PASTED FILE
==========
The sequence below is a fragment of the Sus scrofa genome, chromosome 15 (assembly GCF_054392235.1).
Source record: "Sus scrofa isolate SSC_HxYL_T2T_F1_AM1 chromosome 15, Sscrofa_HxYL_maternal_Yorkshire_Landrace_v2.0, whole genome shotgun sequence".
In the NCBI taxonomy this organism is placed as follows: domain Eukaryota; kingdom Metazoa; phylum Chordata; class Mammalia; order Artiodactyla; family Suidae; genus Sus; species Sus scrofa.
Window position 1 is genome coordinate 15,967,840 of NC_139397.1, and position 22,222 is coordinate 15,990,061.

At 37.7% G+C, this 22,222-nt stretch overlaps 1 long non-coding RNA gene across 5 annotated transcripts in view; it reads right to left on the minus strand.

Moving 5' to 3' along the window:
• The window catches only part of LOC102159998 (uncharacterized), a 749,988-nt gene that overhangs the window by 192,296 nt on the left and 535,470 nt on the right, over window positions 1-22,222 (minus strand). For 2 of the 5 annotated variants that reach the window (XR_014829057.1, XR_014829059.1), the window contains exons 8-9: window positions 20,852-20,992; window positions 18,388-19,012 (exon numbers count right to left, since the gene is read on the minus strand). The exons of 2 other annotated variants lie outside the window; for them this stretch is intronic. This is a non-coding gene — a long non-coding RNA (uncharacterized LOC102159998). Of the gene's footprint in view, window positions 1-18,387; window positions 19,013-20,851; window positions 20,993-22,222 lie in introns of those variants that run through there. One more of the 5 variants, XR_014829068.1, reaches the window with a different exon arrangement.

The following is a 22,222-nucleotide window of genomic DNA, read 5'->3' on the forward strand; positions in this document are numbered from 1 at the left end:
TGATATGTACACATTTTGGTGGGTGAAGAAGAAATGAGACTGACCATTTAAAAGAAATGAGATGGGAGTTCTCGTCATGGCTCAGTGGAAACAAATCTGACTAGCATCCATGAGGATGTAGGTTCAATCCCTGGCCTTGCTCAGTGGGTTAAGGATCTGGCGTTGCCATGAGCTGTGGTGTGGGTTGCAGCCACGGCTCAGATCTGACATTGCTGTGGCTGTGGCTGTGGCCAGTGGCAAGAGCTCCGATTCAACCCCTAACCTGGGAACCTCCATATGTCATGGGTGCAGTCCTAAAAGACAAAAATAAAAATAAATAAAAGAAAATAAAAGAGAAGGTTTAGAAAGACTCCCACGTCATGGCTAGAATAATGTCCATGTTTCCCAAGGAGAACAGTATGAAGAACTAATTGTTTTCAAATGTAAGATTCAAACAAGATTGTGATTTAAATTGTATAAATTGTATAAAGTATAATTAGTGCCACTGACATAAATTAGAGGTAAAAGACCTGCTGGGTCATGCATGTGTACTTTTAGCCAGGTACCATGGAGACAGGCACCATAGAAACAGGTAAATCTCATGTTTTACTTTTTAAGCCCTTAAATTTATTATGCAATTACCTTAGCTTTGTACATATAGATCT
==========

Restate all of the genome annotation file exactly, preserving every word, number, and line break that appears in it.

The sequence below is a fragment of the Sus scrofa genome, chromosome 15 (assembly GCF_054392235.1).
Source record: "Sus scrofa isolate SSC_HxYL_T2T_F1_AM1 chromosome 15, Sscrofa_HxYL_maternal_Yorkshire_Landrace_v2.0, whole genome shotgun sequence".
In the NCBI taxonomy this organism is placed as follows: domain Eukaryota; kingdom Metazoa; phylum Chordata; class Mammalia; order Artiodactyla; family Suidae; genus Sus; species Sus scrofa.
Window position 1 is genome coordinate 15,967,840 of NC_139397.1, and position 22,222 is coordinate 15,990,061.

At 37.7% G+C, this 22,222-nt stretch overlaps 1 long non-coding RNA gene across 5 annotated transcripts in view; it reads right to left on the minus strand.

Moving 5' to 3' along the window:
• The window catches only part of LOC102159998 (uncharacterized), a 749,988-nt gene that overhangs the window by 192,296 nt on the left and 535,470 nt on the right, over window positions 1-22,222 (minus strand). For 2 of the 5 annotated variants that reach the window (XR_014829057.1, XR_014829059.1), the window contains exons 8-9: window positions 20,852-20,992; window positions 18,388-19,012 (exon numbers count right to left, since the gene is read on the minus strand). The exons of 2 other annotated variants lie outside the window; for them this stretch is intronic. This is a non-coding gene — a long non-coding RNA (uncharacterized LOC102159998). Of the gene's footprint in view, window positions 1-18,387; window positions 19,013-20,851; window positions 20,993-22,222 lie in introns of those variants that run through there. One more of the 5 variants, XR_014829068.1, reaches the window with a different exon arrangement.

The following is a 22,222-nucleotide window of genomic DNA, read 5'->3' on the forward strand; positions in this document are numbered from 1 at the left end:
TGATATGTACACATTTTGGTGGGTGAAGAAGAAATGAGACTGACCATTTAAAAGAAATGAGATGGGAGTTCTCGTCATGGCTCAGTGGAAACAAATCTGACTAGCATCCATGAGGATGTAGGTTCAATCCCTGGCCTTGCTCAGTGGGTTAAGGATCTGGCGTTGCCATGAGCTGTGGTGTGGGTTGCAGCCACGGCTCAGATCTGACATTGCTGTGGCTGTGGCTGTGGCCAGTGGCAAGAGCTCCGATTCAACCCCTAACCTGGGAACCTCCATATGTCATGGGTGCAGTCCTAAAAGACAAAAATAAAAATAAATAAAAGAAAATAAAAGAGAAGGTTTAGAAAGACTCCCACGTCATGGCTAGAATAATGTCCATGTTTCCCAAGGAGAACAGTATGAAGAACTAATTGTTTTCAAATGTAAGATTCAAACAAGATTGTGATTTAAATTGTATAAATTGTATAAAGTATAATTAGTGCCACTGACATAAATTAGAGGTAAAAGACCTGCTGGGTCATGCATGTGTACTTTTAGCCAGGTACCATGGAGACAGGCACCATAGAAACAGGTAAATCTCATGTTTTACTTTTTAAGCCCTTAAATTTATTATGCAATTACCTTAGCTTTGTACATATAGATCT